- “I began to research the many academic studies that have been undertaken by prestigious universities in the US and UK and have read all the studies commissioned from organisations such as Public Health England and the Royal Society.”
The Public Health England report concludes that the risks to public health from direct releases of chemicals and radioactive material from fracking are low. However, they do not consider groundwater abstraction, water sustainability, occupational health, noise pollution, traffic, visual impact or climate change and greenhouse gas emissions, but emphasise that these are important issues that should be addressed in future research.
The Royal Society report concludes that current research suggests risks of groundwater contamination are low, but more likely causes of possible environmental contamination include faulty wells, and leaks and spills associated with surface operations. Earlier this year, it was revealed that a key recommendation of the report to have independent monitoring of wells was not being implemented, which is a concern for groundwater contamination. The report also concluded that the magnitudes of seismic activity induced by fracking would be low, but this is based on current fracking activity which is small scale. The report states that “Neither risks associated with the subsequent use of shale gas nor climate risks have been analysed”, so it should not be viewed as a definitive conclusion on the future safety of fracking. The government’s opposition to European-wide fracking regulations is worrying, since the main message of the report is that current research suggests risks are low as long as it is strictly regulated.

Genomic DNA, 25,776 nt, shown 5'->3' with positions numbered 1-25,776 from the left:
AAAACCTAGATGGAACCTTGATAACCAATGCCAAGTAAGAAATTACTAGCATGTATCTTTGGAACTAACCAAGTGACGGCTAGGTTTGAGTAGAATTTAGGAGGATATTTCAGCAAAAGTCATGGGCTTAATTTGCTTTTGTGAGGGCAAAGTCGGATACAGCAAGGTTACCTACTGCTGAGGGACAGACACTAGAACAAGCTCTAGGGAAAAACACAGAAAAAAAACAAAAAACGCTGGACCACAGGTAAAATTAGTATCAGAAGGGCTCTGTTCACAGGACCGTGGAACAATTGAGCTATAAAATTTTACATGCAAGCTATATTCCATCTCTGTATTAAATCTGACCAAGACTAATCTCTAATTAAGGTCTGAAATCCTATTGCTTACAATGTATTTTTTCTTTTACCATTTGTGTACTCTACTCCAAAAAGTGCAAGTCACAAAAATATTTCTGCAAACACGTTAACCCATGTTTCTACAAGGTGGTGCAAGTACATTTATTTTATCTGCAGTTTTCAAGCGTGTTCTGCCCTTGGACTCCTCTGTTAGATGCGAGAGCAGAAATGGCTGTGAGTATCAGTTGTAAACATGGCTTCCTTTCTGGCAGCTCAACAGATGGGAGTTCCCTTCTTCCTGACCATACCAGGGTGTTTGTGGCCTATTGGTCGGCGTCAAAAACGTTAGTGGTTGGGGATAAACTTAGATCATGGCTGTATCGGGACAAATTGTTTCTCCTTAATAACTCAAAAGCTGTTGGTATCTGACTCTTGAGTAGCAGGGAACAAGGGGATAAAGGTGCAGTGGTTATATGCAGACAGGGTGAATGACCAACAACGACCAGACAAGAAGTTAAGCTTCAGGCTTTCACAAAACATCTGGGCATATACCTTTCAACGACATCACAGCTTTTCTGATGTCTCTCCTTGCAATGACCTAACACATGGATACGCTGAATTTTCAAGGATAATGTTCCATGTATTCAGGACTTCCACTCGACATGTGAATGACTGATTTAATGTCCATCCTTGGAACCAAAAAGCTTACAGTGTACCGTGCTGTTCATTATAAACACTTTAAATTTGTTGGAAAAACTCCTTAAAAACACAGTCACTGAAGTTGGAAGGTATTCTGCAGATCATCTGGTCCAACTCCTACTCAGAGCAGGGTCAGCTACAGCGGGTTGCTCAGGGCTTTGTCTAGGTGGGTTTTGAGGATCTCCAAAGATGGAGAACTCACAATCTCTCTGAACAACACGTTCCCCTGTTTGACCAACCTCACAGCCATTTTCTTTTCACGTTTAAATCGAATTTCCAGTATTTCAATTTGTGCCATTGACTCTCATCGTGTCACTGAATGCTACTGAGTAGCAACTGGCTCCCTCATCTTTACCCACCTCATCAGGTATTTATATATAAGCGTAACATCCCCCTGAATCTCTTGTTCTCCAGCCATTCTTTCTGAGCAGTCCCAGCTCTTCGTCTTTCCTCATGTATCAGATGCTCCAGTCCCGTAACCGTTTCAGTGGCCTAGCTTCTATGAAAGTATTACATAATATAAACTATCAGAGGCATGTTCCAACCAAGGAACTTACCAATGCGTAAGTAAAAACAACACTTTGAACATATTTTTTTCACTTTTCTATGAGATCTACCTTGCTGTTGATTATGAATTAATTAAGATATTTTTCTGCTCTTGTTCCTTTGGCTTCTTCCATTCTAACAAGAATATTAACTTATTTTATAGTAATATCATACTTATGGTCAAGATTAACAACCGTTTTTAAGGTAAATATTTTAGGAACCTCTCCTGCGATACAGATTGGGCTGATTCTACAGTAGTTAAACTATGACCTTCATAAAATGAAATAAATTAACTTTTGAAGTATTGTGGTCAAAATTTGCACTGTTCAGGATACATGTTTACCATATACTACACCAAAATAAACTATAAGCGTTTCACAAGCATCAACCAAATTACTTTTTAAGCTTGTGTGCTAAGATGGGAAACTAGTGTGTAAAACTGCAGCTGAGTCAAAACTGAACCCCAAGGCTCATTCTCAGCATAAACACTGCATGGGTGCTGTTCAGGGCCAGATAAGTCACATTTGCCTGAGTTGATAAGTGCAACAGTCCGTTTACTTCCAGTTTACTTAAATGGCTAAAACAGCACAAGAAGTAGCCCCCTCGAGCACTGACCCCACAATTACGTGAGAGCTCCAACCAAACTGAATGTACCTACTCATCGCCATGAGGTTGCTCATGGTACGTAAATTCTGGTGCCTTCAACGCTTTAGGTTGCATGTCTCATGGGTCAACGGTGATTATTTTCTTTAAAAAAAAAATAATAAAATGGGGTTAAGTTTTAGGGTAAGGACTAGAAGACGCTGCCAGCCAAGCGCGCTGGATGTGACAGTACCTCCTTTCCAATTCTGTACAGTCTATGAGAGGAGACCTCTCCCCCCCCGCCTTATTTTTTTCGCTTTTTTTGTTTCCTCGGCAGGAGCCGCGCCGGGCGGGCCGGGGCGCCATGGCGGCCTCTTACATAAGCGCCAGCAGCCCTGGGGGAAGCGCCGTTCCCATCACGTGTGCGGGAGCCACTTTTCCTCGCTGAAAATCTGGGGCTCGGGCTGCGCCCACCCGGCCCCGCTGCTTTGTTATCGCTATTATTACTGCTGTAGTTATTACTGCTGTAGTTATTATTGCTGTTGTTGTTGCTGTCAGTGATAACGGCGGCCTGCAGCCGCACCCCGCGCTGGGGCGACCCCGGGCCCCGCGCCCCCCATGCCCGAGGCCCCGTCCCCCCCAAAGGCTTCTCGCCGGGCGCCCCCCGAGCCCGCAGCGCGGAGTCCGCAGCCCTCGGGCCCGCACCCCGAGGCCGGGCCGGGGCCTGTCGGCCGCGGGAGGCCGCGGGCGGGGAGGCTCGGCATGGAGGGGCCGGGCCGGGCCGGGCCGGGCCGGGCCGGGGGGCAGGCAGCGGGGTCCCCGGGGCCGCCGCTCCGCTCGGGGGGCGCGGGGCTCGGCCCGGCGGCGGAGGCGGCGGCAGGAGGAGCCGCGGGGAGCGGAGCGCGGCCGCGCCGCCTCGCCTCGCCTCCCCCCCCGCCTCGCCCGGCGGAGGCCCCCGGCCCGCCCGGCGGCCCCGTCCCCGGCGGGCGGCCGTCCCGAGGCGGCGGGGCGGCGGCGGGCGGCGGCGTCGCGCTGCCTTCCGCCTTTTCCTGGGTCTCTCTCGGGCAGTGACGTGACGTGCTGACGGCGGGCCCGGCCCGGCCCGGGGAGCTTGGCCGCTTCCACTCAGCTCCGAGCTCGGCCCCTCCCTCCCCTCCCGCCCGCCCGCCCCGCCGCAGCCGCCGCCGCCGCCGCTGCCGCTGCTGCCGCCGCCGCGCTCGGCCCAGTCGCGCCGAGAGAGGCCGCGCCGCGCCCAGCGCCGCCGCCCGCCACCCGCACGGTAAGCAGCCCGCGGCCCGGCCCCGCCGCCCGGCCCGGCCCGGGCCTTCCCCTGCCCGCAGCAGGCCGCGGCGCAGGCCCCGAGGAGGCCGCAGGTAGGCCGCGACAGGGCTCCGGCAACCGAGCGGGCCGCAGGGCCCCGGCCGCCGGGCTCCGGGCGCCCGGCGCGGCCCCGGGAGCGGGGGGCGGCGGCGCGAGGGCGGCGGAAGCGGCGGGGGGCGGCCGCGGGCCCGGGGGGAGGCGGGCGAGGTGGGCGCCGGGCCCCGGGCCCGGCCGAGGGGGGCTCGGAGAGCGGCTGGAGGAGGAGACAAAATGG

Asking the question “is fracking safe?” while neglecting the impacts of burning fossil fuels as in both the Royal Society and Public Health England reviews is a very narrow perspective and illustrates how the questions we ask frame the debate and answers we get. The overwhelming scientific consensus is that we must keep 80% of fossil fuels “in the ground” to avoid catastrophic climate change. Questioning fracking as a solution to energy supply is not scientifically naive.
- “My conclusion is that developing Britain’s homegrown sources of gas will play a major role in securing energy supplies and moving the nation towards a low-carbon economy – and it can be done safely with minimal impact to local communities.”
Using fracking as a cheap way to bridge the transition to a low carbon economy is a common argument. However, calculations suggest that widespread adoption of fracking without carbon capture and storage (CCS) technology could lead to the UK missing its carbon reduction targets. It would surely be better to instead invest in low carbon energy sources now for the future. Evidently, the government doesn’t agree.
- “So that’s why I agreed to become the chair of UK Onshore Oil and Gas, the body which represents those companies that want to explore for shale gas”
No one is without bias, but it is important to see how people’s roles influence their beliefs and assessments of evidence. Disclosure: I am undertaking a physics PhD in solar cells and believe we should be looking critically at all evidence for energy policy. Like the majority of scientists, I believe that action on climate change must be a priority and as both a woman and a scientist I remain sceptical about the benefits of fracking.
Attribution: RonF – The Weekly Bull Link: https://www.flickr.com/photos/theweeklybull/16190104839/